5. Tips To Lose Weight
  • Mike C

    Congratulations on your continued success! I’d be interested to hear more about how you’re finding the subjective difficulty of this approach over time. That is, does it seem easier now than during the first or second years? How is it different?

    • Dave

      @ Mike C

      Mike , that’s a great question. Looking back it was only hard for me the first few weeks. Thinking back to that time, the first motivation came from the fact I was losing weight very quickly, so the results motivated me. The more fasts I did, the easier they became.

      So I would say Jan 2009 when I started was hard. Jan 2010, 2011, and 2012, no difference. I think it took around 12 weeks for me for it to become that doing a fast was easy. I would say it is different now, because I know that taking a break from eating helps me control my weight. It’s not that I don’t ever overeat, it’s just I have learnt how to undereat to compensate !

  • Stan

    Our personal relationship to food fascinates me. Recently, I’ve come to realize food is a drug of sorts. I’ve noticed when I’m faced with a dramatic situation, one where I’m not in full control, I instantly think of a food to stick in my mouth, to pacify me for a bit. For those 3-5 minutes I feel great. Chocolate has a wonderful way of making me feel good for a brief amount of time. But, the drug doesn’t last long. Or, never long enough, anyway.

    As it is the “diet season,” I’ve started mine. I’m attempting to lose 50 pounds in 60 days. I’ve done this type of dramatic weight loss in the past, and I know I’ll hit my goal. My problem: Keeping the damn weight off.

    I know motivation is important, but to me it seems ” focus” is the key. For these next two months, I will have a laser focus on how I consume food, and making sure I get off my ass and take a lengthy walk each day. For whatever reason, I’ve been unable to maintain the focus for more than 3 months. Maybe it is so focused, it takes up too much energy, I don’t know.

    I’m not quite sure how I will go about losing the weight this time. There is a process I go through, and it morphs along the way. Last time I attempted this, I chose a 500 calorie a day diet, which caused friends and family to freak out. “Are you crazy?” “Oh, my. That’s just not good for you.”

    You know what? I felt great. I didn’t find it to be particularly difficult either.

    I haven’t tried intermittent fasting yet. But, it sounds like something I will cycle into my weight loss regime this go around.

    50 pounds. 60 days. Gentlemen. Start your engines….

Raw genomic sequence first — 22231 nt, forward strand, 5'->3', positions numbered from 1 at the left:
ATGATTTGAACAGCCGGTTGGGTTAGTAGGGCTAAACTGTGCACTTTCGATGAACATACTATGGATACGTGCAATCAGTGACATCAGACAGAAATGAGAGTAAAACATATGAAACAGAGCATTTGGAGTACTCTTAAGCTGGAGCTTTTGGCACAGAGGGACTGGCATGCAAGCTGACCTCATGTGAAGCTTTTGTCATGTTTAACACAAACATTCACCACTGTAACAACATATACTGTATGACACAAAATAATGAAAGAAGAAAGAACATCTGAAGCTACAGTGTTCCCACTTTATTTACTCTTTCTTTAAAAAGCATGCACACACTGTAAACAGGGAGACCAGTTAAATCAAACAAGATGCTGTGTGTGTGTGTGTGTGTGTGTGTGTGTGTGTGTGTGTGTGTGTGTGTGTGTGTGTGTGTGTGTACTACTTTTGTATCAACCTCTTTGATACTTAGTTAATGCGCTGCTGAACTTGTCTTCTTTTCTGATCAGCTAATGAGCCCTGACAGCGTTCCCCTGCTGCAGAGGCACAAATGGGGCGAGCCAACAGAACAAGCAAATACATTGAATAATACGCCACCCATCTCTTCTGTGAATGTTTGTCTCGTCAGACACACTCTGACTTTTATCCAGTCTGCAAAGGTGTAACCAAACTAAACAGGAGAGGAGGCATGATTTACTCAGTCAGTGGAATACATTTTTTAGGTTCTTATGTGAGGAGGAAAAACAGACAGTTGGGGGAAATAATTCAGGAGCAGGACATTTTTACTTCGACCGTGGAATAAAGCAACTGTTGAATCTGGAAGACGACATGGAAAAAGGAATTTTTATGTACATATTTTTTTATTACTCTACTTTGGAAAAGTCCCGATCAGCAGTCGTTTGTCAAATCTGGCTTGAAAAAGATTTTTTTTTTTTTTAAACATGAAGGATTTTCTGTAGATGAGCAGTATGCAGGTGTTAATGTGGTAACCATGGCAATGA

• Cameron

      How did you lose 50 pounds in 60 days? I am at 256 and am dreading to do this! I am willing to be committed to whatever I can do to get my health and my body where I know it can/needs to be!

      • Dave

        @ Cameron

        Not sure where you are getting 50 pounds in 60 days from ? In my first year ( 2009 ) I lost 56 pounds, I planned to do it in 12 months, but did it in 10 months. I started at 231 pounds. The weight came off quick at the start. I lost 23 pounds in the first 6 weeks, it then slowed down as I got leaner. If I was you, looking to be under 200lbs by the end of 2012 is a the way to go about it.

  • Jonathan

    Hey Dave, congrats on the continued success! Thanks for getting me started on intermittent fasting… I’ve decided to take it to a new level this year and get setup with an extra tall desk and a treadmill underneath, so I can walk off the weight while I work.

    Should be fun :-)

  • Scott

    Hi Dave

    I would think that why many people fail in their diet is because they fail to realise that being on a diet isn’t just a one off thing. It is a lifestyle.

    Like you, i’ve always struggled with my weight. I was a really fat kid. I recalled weighing close to almost 180lbs at age 10. How i rememeber this so vividly was because the other kids were sniggering when the nurse made a nasty comment. :)

    I went through lots of crazy diets, some worked most didnt. Those that worked didn’t last to long. My weight was bouncing even more than a yoyo.

    Finally decided to give my eating habits a major overhaul in my 20s and took me close to 3 years to reach my targeted weight.

    Good to know that you’ve been maintaining your weight. Its tough for me at times especially when i have a weakness for chips

    Looking forward to your future posts.

    Here’s to keeping it off.

  • verity

    Hi Dave,
    i have been reading your site this morning, after doing some internet research into IF.
    I am fast approaching 47 and have struggled with my weight since my early twenties. Like many. I have done lots of diets- though not so much in the last couple of years.